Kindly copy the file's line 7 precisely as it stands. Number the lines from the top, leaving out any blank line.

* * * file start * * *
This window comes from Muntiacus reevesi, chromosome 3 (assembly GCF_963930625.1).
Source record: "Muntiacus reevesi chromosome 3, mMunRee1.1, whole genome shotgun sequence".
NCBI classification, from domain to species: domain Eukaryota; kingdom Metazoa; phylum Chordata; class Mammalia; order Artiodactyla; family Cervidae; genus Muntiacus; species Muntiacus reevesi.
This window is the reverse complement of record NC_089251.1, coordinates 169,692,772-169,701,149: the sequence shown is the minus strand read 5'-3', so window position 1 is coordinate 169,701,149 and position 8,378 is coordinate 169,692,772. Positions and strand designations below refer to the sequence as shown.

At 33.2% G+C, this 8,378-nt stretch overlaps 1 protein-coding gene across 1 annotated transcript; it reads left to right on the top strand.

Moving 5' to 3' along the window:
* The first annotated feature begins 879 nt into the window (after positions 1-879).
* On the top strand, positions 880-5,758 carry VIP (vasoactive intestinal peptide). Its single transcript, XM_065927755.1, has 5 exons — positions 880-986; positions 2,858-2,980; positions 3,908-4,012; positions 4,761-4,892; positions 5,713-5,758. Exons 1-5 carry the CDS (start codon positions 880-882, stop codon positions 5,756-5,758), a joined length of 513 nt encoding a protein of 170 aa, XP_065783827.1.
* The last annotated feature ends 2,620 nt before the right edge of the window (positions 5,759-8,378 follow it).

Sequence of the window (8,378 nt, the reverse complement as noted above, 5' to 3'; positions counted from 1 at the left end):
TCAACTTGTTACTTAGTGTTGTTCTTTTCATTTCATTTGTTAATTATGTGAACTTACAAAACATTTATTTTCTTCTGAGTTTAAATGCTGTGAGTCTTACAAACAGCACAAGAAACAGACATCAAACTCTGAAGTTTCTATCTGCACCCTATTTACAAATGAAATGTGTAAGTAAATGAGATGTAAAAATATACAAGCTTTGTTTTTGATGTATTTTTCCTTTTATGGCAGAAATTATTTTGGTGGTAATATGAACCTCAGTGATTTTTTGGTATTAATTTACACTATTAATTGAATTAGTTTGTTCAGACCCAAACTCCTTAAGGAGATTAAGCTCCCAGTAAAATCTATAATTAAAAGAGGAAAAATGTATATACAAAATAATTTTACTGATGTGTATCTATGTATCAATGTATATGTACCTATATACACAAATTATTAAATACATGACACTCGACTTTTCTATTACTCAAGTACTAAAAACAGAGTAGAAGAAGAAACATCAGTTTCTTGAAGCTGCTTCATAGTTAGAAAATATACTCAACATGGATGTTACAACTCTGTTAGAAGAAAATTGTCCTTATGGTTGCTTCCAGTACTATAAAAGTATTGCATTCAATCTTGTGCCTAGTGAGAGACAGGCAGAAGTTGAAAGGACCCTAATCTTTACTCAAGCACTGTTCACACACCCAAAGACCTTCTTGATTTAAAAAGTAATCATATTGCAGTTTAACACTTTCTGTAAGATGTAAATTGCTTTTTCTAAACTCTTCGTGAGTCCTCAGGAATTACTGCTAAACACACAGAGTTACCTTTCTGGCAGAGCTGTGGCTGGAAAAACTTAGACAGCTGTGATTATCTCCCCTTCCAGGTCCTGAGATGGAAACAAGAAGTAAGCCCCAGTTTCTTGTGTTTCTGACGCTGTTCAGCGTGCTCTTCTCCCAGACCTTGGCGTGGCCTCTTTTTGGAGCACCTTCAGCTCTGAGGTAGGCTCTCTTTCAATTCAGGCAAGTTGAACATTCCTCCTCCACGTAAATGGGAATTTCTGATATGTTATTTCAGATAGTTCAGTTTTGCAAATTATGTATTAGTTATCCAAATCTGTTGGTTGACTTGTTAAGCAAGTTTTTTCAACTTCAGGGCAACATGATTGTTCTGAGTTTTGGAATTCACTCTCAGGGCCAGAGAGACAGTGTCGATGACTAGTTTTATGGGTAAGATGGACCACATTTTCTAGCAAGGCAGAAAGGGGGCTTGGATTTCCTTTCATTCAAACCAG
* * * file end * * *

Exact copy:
* The first annotated feature begins 879 nt into the window (after positions 1-879).